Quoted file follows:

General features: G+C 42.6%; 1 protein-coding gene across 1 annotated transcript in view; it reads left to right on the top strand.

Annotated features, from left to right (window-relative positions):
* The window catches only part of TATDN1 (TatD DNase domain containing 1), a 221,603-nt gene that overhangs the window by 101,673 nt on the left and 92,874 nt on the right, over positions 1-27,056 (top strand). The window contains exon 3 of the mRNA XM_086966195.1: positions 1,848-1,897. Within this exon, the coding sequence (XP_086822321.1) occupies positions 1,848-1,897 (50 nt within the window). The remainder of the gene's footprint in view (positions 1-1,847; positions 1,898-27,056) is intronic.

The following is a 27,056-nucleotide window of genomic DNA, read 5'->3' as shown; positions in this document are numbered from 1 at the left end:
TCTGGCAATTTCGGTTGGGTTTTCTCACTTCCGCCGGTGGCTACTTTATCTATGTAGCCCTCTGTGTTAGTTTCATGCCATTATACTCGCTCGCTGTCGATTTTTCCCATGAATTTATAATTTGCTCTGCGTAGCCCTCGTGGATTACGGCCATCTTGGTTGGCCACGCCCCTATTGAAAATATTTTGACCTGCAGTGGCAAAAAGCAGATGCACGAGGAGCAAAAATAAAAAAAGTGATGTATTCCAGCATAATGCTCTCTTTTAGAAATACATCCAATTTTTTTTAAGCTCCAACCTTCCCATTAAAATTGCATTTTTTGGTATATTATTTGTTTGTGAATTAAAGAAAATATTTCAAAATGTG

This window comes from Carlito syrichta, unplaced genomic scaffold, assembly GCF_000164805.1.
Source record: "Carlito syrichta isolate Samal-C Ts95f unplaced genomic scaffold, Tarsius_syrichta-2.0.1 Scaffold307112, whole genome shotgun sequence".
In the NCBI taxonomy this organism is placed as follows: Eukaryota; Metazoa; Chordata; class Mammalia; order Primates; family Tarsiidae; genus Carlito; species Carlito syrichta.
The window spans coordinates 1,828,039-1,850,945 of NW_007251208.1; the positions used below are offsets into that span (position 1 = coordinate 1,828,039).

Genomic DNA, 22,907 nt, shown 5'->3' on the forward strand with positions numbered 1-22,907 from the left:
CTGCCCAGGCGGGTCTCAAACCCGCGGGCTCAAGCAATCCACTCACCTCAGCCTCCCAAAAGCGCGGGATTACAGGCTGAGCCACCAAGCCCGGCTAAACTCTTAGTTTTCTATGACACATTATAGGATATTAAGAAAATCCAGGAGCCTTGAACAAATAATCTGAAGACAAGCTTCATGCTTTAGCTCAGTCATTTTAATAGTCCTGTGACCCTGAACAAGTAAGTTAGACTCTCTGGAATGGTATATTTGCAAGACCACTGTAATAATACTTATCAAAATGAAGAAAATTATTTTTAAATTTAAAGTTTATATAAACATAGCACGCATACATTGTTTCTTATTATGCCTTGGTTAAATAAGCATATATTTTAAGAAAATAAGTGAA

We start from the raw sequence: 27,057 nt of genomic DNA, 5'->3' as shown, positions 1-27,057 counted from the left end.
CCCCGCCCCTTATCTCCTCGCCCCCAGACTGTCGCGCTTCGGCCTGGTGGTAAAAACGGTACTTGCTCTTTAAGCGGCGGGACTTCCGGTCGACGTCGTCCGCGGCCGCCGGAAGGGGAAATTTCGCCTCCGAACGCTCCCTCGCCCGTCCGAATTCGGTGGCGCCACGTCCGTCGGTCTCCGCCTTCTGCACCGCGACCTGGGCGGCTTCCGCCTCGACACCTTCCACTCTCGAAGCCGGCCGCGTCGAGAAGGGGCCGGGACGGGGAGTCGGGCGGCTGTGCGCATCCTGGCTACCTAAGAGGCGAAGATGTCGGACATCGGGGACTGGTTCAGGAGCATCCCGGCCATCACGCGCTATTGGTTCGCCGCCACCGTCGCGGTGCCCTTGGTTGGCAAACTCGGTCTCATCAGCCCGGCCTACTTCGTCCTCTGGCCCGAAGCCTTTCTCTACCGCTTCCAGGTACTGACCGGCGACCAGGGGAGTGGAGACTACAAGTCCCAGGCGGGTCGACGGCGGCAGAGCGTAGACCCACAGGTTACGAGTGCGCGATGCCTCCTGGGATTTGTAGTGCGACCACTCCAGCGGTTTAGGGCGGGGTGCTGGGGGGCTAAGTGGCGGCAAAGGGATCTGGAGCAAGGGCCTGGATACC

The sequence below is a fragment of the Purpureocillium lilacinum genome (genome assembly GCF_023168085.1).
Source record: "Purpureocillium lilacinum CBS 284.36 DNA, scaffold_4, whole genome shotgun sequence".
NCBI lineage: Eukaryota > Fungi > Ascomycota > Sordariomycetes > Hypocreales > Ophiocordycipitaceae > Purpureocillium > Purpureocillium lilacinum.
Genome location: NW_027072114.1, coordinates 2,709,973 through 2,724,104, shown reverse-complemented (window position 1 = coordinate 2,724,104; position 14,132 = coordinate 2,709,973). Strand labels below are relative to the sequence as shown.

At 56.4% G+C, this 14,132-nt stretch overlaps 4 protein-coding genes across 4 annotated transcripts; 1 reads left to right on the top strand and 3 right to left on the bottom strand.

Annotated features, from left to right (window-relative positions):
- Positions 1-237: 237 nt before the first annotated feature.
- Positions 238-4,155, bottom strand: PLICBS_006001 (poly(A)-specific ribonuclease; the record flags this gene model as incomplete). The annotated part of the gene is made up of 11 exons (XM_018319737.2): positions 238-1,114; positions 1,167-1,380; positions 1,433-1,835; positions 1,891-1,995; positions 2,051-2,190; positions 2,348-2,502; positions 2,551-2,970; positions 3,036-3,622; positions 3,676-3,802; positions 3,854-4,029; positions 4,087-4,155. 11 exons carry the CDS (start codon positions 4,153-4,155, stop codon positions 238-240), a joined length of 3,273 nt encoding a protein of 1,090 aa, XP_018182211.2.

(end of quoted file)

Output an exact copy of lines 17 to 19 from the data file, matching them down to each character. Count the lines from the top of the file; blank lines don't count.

Genome location: NW_027072114.1, coordinates 2,709,973 through 2,724,104, shown reverse-complemented (window position 1 = coordinate 2,724,104; position 14,132 = coordinate 2,709,973). Strand labels below are relative to the sequence as shown.

At 56.4% G+C, this 14,132-nt stretch overlaps 4 protein-coding genes across 4 annotated transcripts; 1 reads left to right on the top strand and 3 right to left on the bottom strand.

Annotated features, from left to right (window-relative positions):